The Guest review

The GuestReview by David Watson
Stars Dan Stevens, Maika Monroe, Ethan Embry, Lance Reddick, Sheila Kelley, Leland Orser, Brendan Meyer, Joel David Moore, Chase Williamson, Candice Patton, Katie Anne Mitchell
Written by
Simon Barrett
Certification UK 15 | US R
Runtime 99 minutes
Directed by Adam Wingard


In the traumatic wake of soldier son Caleb’s death in Afghanistan, the Peterson family is falling apart. Mom Laura (Kelley) is consumed with grief, arguing with stressed out dad Spencer (Orser), geeky teenage son Luke (Meyer) is bullied mercilessly by his school’s anointed and older sister Anna (Monroe) is sneaking around with the town bad boy, the local drug dealer.

When a former comrade of Caleb’s, the charming, sincere David (Stevens) calls on Sheila to offer his condolences, she impulsively invites him to stay, installing him in Caleb’s old room. Handsome, polite, friendly and helpful, David is the perfect house guest, ingratiating himself with the family, offering the connection to Caleb’s past that Sheila desperately needs, a drinking buddy and surrogate son for Spencer, a big brother and vengeful guardian angel for Luke, beating seven shades out of his jock tormentors, and even a relationship counsellor for Anna. But is David a little too good to be true?

After a string of suspicious deaths and the arrest of her boyfriend, Anna becomes increasingly suspicious of the mysterious stranger, calling his former base to confirm his identity only to be informed the soldier known as David died in a fire several weeks earlier and prompting the arrival of black ops specialist Carver (The Wire’s Reddick) and a heavily armed hit squad of mercenaries intent on capturing or killing ticking time bomb David who explodes into bloody violence…

A violent, muscular, trashy exploitation flick with a knowing, almost camp streak of pitch-black comedy, The Guest slyly riffs on haunted war veteran films such as Rolling Thunder and First Blood, bringing the war home to small town USA with an indestructible antihero right out of a slasher movie (the climax is even set at the high school’s Hallowe’en dance), Downton Abbey’s Stevens giving Ryan Gosling a run for his money in the man-crush stakes as the violent, sociopathic David, the You’re Next team of Wingard and Barrett apparently drawing inspiration from back-to-back viewings of The Terminator and Halloween to capture the grubby, low-fi thrills of early John Carpenter and '80’s DTV action flicks without ever tipping over into smug, hipster pastiche.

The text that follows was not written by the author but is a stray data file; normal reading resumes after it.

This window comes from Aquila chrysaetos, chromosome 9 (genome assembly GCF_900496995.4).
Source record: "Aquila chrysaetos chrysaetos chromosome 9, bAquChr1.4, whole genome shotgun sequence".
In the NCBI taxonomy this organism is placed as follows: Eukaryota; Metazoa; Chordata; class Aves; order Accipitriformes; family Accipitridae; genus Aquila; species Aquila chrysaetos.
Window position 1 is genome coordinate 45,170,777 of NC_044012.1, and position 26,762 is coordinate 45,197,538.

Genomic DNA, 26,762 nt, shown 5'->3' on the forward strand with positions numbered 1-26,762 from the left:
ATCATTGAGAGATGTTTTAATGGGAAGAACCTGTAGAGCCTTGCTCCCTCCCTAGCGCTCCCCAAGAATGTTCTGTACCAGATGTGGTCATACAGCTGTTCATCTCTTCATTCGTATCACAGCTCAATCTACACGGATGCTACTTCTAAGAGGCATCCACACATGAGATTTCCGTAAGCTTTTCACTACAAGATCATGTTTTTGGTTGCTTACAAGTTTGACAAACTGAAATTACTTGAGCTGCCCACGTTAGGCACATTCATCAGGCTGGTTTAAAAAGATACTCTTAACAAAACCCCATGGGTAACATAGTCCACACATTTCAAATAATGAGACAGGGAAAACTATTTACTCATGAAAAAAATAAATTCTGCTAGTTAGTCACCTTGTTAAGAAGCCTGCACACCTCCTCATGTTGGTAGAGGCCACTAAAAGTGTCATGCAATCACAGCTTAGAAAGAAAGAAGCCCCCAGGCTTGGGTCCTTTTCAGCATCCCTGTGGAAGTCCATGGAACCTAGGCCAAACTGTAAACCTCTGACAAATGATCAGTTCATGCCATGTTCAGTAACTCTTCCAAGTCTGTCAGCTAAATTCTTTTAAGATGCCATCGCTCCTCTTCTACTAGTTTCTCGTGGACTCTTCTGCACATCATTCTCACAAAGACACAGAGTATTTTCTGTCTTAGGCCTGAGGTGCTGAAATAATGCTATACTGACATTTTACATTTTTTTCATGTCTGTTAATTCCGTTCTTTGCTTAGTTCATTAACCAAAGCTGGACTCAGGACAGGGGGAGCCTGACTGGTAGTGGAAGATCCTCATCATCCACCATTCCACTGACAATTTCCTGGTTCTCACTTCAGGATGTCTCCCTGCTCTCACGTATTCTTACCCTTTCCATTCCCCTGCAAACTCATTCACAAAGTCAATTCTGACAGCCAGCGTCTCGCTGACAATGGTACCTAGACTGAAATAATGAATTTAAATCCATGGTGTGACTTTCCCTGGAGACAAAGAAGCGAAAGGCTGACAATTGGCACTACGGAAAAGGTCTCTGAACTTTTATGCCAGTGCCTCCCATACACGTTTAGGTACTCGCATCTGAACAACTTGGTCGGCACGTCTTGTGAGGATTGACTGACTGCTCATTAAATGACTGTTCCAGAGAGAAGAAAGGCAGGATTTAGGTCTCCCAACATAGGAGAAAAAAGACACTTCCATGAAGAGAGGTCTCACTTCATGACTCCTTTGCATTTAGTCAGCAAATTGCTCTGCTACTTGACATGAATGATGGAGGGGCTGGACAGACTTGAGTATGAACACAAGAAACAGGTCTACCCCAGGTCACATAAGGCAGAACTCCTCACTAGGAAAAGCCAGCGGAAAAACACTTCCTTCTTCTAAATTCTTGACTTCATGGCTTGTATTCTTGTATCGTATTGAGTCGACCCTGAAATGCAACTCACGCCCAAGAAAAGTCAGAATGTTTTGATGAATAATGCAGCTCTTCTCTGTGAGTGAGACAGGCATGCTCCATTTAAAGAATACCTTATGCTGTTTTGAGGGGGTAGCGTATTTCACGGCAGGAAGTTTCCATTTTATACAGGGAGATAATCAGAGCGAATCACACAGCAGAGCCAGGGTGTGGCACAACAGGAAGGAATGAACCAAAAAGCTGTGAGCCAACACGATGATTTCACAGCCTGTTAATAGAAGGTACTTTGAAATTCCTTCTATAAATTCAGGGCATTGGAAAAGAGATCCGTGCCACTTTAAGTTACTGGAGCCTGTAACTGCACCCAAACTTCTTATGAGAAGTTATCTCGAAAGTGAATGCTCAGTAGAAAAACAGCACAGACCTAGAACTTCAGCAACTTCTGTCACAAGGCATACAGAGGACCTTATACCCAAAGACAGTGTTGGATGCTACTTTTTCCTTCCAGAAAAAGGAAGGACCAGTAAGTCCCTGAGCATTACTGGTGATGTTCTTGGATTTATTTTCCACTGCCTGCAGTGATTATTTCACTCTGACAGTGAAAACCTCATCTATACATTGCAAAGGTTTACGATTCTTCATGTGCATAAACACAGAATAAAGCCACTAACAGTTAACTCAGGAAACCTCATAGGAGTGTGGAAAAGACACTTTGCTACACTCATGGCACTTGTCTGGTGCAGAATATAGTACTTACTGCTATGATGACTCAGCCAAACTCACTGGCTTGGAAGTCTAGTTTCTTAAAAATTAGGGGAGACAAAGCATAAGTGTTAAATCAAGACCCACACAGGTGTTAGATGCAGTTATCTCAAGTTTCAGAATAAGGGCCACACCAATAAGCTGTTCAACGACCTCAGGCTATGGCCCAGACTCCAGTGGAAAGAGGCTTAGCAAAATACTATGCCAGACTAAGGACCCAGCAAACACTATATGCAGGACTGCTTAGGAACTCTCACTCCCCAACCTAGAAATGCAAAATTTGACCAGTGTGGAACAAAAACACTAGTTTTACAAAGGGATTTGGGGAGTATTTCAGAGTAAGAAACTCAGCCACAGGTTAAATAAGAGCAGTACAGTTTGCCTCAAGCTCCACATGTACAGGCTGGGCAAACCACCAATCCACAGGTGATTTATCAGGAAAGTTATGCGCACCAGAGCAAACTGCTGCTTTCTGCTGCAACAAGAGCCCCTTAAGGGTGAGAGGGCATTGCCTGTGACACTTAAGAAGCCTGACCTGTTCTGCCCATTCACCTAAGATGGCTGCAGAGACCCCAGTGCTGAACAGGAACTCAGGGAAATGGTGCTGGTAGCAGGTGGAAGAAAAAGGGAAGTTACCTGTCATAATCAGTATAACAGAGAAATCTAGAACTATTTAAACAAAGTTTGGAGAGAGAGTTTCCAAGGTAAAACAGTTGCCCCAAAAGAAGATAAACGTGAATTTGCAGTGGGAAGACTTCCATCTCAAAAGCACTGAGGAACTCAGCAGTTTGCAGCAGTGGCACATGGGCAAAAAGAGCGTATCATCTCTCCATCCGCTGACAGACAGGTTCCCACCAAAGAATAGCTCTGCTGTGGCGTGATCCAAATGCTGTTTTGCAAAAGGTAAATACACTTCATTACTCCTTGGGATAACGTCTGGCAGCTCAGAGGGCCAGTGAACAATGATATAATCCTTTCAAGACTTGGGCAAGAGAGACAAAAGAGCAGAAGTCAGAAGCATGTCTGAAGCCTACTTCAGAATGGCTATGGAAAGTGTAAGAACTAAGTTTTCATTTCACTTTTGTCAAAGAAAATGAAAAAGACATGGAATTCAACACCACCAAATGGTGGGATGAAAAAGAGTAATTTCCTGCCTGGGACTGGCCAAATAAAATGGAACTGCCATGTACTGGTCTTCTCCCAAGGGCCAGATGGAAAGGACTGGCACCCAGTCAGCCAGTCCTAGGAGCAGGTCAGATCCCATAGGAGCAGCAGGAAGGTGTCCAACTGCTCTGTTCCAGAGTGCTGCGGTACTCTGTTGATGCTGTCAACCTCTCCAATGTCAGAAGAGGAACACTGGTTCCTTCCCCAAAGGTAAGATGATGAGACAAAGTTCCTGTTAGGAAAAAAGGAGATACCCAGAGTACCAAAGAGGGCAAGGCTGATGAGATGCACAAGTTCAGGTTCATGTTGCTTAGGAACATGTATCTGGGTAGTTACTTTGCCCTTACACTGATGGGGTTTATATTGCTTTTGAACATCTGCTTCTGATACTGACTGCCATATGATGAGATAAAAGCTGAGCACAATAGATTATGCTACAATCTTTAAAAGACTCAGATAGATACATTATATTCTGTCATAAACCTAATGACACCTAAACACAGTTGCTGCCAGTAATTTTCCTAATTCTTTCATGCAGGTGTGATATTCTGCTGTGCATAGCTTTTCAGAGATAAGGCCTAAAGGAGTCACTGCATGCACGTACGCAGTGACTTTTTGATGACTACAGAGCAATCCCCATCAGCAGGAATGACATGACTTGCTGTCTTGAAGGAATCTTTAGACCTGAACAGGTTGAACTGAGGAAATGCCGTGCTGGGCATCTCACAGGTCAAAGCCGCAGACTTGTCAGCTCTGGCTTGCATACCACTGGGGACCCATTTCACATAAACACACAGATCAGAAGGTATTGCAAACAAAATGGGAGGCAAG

Sassy scream queen-in-waiting Monroe makes for a convincingly capable Final Girl, her investigations a deliberate nod to The Stepfather movies. Reddick is an authoritative meshing of Richard Crenna’s Trautman from the Rambo films and Donald Pleasance’s pistol-packing Dr Loomis from the Halloween movies (though he never presents much of a threat to Stevens’ David), while the always excellent Orser and Kelley are affecting as the broken-hearted parents, and there’s a vulnerable, pleasingly puppyish quality to Meyer, who gazes at Stevens with shiny-eyed hero worship.

But The Guest belongs to Stevens, unrecognisable from the stiff upper lip, posh boy of Downton. With his “aw shucks” sincerity and ice-blue eyed Aryan good looks, he’s is almost the flip-side of Marvel’s Captain America - a US army super soldier who’s gone rogue, a puppet who’s cut his own strings. While his motives are never expressly made clear, whether he’s gunning down a Blackwater-esque kill team out for his blood in the middle of hanging up the laundry, blowing up the local diner or cheerfully blackmailing the school principal, Stevens is magnetic blazing across the screen in a star-making performance.

While you’re never in much doubt how this '80s throwback is going to turn out, The Guest is trashy, violent, darkly comic fun.

The Guest at IMDb

The Guest: Dan Stevens round table interview

Stuart O'Connor is the Managing Editor of Screenjabber, the movie review website he co-founded with Neil Davey far too many years ago. He likes all genres, as long as the film is good (although he does enjoy the occasional bad "guilty pleasure"), and drinks way too much coffee.

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